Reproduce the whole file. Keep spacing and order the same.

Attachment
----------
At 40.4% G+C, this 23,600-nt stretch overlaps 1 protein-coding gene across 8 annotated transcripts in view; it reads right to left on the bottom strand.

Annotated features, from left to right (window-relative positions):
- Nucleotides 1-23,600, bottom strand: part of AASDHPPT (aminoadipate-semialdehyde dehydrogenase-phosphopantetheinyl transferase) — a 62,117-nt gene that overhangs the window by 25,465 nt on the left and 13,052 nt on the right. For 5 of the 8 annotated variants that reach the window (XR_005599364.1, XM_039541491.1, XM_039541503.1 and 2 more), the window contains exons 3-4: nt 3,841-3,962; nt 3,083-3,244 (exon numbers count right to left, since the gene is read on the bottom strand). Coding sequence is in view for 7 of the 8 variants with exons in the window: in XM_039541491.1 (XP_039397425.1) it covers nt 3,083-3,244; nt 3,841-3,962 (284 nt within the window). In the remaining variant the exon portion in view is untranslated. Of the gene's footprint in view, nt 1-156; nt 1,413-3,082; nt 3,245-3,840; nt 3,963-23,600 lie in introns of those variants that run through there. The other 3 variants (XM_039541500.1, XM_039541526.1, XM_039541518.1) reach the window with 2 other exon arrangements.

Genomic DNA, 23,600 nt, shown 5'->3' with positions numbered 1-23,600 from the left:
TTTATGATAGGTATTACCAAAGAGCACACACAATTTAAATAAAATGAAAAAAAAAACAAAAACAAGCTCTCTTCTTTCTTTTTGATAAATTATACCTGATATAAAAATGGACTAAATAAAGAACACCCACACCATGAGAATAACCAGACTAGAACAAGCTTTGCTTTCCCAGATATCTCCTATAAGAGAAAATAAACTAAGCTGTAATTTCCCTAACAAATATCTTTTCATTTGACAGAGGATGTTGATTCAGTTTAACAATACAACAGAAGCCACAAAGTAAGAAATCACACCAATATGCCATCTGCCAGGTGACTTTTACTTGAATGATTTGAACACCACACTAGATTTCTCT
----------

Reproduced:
At 40.4% G+C, this 23,600-nt stretch overlaps 1 protein-coding gene across 8 annotated transcripts in view; it reads right to left on the bottom strand.

Annotated features, from left to right (window-relative positions):
- Nucleotides 1-23,600, bottom strand: part of AASDHPPT (aminoadipate-semialdehyde dehydrogenase-phosphopantetheinyl transferase) — a 62,117-nt gene that overhangs the window by 25,465 nt on the left and 13,052 nt on the right. For 5 of the 8 annotated variants that reach the window (XR_005599364.1, XM_039541491.1, XM_039541503.1 and 2 more), the window contains exons 3-4: nt 3,841-3,962; nt 3,083-3,244 (exon numbers count right to left, since the gene is read on the bottom strand). Coding sequence is in view for 7 of the 8 variants with exons in the window: in XM_039541491.1 (XP_039397425.1) it covers nt 3,083-3,244; nt 3,841-3,962 (284 nt within the window). In the remaining variant the exon portion in view is untranslated. Of the gene's footprint in view, nt 1-156; nt 1,413-3,082; nt 3,245-3,840; nt 3,963-23,600 lie in introns of those variants that run through there. The other 3 variants (XM_039541500.1, XM_039541526.1, XM_039541518.1) reach the window with 2 other exon arrangements.

Genomic DNA, 23,600 nt, shown 5'->3' with positions numbered 1-23,600 from the left:
TTTATGATAGGTATTACCAAAGAGCACACACAATTTAAATAAAATGAAAAAAAAAACAAAAACAAGCTCTCTTCTTTCTTTTTGATAAATTATACCTGATATAAAAATGGACTAAATAAAGAACACCCACACCATGAGAATAACCAGACTAGAACAAGCTTTGCTTTCCCAGATATCTCCTATAAGAGAAAATAAACTAAGCTGTAATTTCCCTAACAAATATCTTTTCATTTGACAGAGGATGTTGATTCAGTTTAACAATACAACAGAAGCCACAAAGTAAGAAATCACACCAATATGCCATCTGCCAGGTGACTTTTACTTGAATGATTTGAACACCACACTAGATTTCTCT